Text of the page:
Girelli, C. M., Porta, P., Malacrida, V., Barzaghi, F., & Rocca, F. (2007). Clinical outcome of patients examined by capsule endoscopy for suspected small bowel Crohn's disease. Digestive and Liver Disease : Official Journal of the Italian Society of Gastroenterology and the Italian Association for the Study of the Liver, 39(2), 148-54.
Girelli CM, et al. Clinical Outcome of Patients Examined By Capsule Endoscopy for Suspected Small Bowel Crohn's Disease. Dig Liver Dis. 2007;39(2):148-54. PubMed PMID: 17196893.
* Article titles in AMA citation format should be in sentence-case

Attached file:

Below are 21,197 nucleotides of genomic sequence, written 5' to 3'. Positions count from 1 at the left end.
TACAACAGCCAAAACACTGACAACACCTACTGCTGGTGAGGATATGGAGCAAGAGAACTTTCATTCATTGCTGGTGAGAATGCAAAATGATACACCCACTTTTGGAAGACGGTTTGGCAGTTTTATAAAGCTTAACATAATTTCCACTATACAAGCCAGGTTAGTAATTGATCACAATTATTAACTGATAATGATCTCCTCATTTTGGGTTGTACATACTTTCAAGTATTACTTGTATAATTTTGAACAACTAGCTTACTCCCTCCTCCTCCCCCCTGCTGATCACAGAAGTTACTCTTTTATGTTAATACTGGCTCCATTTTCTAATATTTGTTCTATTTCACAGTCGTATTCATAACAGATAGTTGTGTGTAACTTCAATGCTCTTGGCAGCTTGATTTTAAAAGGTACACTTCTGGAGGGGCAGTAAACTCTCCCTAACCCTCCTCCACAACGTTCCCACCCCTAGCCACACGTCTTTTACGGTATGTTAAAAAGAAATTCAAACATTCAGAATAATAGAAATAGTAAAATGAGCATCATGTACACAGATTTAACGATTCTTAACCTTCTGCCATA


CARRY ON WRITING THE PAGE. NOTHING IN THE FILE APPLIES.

TY - JOUR T1 - Clinical outcome of patients examined by capsule endoscopy for suspected small bowel Crohn's disease. AU - Girelli,C M, AU - Porta,P, AU - Malacrida,V, AU - Barzaghi,F, AU - Rocca,F, Y1 - 2006/12/29/ PY - 2006/08/20/received PY - 2006/10/27/revised PY - 2006/10/30/accepted PY - 2007/1/2/pubmed PY - 2007/4/5/medline PY - 2007/1/2/entrez SP - 148 EP - 54 JF - Digestive and liver disease : official journal of the Italian Society of Gastroenterology and the Italian Association for the Study of the Liver JO - Dig Liver Dis VL - 39 IS - 2 N2 - BACKGROUND: Capsule endoscopy has a greater diagnostic yield than radiology for detecting subtle inflammatory changes of the small bowel mucosa, but the clinical significance of these abnormalities is still uncertain because of the lack of long-term follow-ups. AIM AND METHODS: To verify the accuracy of capsule endoscopy in a cohort of patients with suspected Crohn's disease of the small bowel, taking as 'gold standard' the final diagnosis made after a long follow-up. From April 2002 to March 2005, we enrolled and examined by capsule endoscopy 27 consecutive patients with abdominal pain and diarrhea lasting more than 3 months and at least one of the following: anaemia, weight loss, fever, extra-intestinal manifestation(s) of inflammatory bowel disease. All patients already had an unremarkable pan-endoscopy, serology for celiac disease and intestinal radiology inconclusive for small bowel abnormality. On the basis of capsule endoscopy findings, patients were distributed in three groups; Group A had severe stricturing lesions requiring surgery; Group B, moderate inflammatory lesions further investigated invasively; Group C, minimal inflammatory changes or normal findings, clinically observed every 3 months (median 21 months, range 15-29). RESULTS: Small bowel inflammatory lesions were found in 16 of the 27 patients (diagnostic yield 59%). Three had surgery (Group A) and Crohn's disease was confirmed in two; the remainder had ileal adenocarcinoma in a pathological context of chronic inflammation. Crohn's disease was histologically confirmed in four of the five patients in Group B. Group C comprised 19 patients; Crohn's disease was confirmed in seven out of eight with positive capsule endoscopy, while only one of the patients with normal findings later developed overt ileal Crohn's disease. Sensitivity, specificity, positive and negative likelihood ratio were, respectively, 93%, 84%, 5.8 and 0.08. Assuming a 50% pre-test probability of disease, capsule endoscopy gave a post-test probability of 85%. CONCLUSIONS: In our selected cohort, capsule endoscopy was highly sensitive in detecting small bowel inflammatory changes, enhancing by nearly 35% the pre-test probability of structural small bowel disease. Focal erythema and luminal debris may limit the specificity of capsule endoscopy. SN - 1590-8658 UR - https://www.unboundmedicine.com/medline/citation/17196893/Clinical_outcome_of_patients_examined_by_capsule_endoscopy_for_suspected_small_bowel_Crohn's_disease_ DB - PRIME DP - Unbound Medicine ER -